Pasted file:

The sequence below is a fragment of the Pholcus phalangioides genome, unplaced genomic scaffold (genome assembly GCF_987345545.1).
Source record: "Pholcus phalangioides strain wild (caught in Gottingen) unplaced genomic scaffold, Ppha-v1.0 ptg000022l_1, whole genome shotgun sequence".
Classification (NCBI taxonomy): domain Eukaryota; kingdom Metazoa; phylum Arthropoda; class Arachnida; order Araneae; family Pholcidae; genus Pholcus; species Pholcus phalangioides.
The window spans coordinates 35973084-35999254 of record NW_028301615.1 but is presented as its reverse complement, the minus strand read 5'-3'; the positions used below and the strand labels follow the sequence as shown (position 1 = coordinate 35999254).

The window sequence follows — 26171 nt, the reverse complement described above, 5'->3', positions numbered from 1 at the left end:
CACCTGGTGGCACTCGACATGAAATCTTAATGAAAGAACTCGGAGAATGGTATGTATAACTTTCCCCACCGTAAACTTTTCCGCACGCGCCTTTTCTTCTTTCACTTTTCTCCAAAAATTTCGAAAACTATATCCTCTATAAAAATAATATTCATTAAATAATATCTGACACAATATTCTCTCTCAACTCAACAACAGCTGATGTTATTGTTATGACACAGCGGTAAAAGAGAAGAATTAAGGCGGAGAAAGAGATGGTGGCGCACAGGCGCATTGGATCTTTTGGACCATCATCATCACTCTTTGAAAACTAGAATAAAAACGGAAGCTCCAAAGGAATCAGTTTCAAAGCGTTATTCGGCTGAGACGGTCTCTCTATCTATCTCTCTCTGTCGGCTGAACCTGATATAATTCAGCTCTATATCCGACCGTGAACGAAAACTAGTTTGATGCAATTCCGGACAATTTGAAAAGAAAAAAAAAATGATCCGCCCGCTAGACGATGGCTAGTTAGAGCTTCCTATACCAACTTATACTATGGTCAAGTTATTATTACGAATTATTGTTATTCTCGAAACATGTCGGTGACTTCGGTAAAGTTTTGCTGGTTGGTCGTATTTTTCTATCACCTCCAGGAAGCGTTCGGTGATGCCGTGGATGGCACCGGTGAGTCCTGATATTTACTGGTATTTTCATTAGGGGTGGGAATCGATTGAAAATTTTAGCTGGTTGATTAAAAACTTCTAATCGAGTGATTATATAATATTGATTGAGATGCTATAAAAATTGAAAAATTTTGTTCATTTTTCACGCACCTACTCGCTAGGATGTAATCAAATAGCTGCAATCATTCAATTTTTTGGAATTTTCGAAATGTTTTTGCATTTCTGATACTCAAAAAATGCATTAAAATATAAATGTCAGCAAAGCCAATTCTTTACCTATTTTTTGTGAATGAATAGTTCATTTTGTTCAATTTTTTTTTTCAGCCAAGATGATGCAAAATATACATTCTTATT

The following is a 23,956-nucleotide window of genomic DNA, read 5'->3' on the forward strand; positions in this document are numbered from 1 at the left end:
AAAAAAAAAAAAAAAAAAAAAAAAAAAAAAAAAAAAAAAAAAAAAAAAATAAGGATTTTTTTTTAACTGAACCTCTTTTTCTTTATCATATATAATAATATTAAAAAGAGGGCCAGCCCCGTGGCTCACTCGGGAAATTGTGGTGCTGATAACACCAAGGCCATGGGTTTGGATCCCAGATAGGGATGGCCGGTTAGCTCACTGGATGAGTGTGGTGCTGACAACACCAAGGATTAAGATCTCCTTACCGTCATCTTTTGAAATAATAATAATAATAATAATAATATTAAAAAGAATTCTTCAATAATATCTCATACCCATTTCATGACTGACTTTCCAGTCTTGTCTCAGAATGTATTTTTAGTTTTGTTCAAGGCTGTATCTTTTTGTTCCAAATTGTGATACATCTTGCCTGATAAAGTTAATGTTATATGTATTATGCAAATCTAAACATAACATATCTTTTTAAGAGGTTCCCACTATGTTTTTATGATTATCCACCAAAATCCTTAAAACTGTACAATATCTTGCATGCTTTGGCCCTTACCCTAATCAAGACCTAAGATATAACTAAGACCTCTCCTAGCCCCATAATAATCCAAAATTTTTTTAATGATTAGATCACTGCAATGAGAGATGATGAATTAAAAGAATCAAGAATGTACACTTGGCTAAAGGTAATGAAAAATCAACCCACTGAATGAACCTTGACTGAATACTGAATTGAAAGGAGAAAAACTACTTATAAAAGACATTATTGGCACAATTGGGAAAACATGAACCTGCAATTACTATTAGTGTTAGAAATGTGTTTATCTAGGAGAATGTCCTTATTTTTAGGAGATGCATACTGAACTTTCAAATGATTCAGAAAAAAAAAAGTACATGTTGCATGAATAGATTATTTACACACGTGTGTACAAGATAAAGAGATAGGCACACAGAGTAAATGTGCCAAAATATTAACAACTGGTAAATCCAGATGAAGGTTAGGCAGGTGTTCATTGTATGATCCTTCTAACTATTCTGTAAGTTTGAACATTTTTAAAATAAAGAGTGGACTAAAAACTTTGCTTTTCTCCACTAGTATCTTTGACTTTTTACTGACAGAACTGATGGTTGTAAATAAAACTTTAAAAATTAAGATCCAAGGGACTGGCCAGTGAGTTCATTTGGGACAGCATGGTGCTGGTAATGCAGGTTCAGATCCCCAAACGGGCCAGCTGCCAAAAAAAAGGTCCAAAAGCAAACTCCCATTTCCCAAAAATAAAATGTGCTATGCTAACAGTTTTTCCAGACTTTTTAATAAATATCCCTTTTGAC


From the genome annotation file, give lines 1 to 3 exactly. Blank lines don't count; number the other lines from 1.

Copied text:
The sequence below is a fragment of the Pholcus phalangioides genome, unplaced genomic scaffold (genome assembly GCF_987345545.1).
Source record: "Pholcus phalangioides strain wild (caught in Gottingen) unplaced genomic scaffold, Ppha-v1.0 ptg000022l_1, whole genome shotgun sequence".
Classification (NCBI taxonomy): domain Eukaryota; kingdom Metazoa; phylum Arthropoda; class Arachnida; order Araneae; family Pholcidae; genus Pholcus; species Pholcus phalangioides.